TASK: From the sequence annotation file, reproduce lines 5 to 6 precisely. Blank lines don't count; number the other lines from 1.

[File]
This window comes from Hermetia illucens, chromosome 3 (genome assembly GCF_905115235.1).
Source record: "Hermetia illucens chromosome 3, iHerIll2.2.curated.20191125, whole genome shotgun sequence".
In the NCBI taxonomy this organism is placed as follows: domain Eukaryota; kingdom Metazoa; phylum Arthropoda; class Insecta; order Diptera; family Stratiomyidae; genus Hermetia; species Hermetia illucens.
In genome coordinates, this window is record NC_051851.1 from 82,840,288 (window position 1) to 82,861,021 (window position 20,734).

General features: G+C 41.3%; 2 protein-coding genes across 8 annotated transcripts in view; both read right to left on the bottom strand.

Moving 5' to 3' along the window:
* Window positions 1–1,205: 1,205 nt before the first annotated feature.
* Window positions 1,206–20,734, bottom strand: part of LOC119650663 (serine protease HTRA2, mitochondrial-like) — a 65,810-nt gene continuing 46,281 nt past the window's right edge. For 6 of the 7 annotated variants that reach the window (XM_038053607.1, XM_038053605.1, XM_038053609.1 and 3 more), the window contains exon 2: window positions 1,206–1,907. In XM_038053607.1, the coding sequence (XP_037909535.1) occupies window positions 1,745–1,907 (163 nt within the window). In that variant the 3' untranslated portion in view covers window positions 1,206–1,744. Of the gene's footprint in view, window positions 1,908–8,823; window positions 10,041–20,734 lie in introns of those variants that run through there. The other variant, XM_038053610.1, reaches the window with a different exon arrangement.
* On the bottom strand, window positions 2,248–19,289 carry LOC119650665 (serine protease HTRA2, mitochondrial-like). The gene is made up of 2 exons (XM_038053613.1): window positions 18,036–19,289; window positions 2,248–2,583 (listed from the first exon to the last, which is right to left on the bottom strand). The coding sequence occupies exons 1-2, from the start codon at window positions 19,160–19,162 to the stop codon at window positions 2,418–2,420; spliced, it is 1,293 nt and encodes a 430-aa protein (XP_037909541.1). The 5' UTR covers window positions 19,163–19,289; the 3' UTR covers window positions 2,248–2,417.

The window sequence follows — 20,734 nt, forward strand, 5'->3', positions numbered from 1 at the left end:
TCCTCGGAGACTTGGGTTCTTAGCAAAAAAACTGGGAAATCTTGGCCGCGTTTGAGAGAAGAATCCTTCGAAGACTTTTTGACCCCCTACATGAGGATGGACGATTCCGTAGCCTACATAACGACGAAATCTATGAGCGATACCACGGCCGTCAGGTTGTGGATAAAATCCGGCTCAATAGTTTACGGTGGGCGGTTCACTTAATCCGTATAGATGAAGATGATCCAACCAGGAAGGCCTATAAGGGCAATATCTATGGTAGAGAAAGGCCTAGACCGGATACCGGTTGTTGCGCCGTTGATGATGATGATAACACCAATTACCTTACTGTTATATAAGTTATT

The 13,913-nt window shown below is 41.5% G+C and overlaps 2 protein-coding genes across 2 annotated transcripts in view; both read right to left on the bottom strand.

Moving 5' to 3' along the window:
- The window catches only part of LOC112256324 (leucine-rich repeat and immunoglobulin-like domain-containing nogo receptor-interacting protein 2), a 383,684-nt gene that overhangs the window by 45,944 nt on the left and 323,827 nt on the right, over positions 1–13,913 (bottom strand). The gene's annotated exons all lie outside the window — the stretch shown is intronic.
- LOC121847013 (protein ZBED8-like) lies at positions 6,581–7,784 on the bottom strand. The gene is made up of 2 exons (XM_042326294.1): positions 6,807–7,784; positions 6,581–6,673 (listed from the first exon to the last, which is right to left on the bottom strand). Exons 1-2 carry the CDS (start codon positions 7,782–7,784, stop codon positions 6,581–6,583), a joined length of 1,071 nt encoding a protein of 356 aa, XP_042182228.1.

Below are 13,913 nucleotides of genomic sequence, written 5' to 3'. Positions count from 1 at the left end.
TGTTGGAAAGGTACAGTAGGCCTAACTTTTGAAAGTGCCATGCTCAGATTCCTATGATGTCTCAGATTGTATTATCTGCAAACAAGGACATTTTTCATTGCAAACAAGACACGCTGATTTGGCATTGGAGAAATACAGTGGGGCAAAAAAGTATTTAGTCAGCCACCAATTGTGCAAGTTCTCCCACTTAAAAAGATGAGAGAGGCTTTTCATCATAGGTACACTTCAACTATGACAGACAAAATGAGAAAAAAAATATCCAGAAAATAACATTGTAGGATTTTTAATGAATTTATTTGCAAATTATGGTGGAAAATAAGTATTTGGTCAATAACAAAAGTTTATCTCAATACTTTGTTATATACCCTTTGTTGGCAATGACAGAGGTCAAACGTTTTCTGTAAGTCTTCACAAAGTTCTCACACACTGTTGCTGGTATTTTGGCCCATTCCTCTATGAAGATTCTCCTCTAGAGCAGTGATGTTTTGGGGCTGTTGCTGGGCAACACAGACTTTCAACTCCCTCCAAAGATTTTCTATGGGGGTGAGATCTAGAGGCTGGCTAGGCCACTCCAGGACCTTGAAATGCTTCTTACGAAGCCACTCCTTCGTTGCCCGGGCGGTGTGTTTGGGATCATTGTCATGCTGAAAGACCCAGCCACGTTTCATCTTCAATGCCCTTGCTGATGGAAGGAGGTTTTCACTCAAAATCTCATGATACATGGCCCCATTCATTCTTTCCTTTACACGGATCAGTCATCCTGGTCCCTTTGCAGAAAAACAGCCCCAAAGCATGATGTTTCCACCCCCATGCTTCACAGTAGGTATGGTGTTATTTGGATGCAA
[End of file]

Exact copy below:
General features: G+C 41.3%; 2 protein-coding genes across 8 annotated transcripts in view; both read right to left on the bottom strand.

Moving 5' to 3' along the window: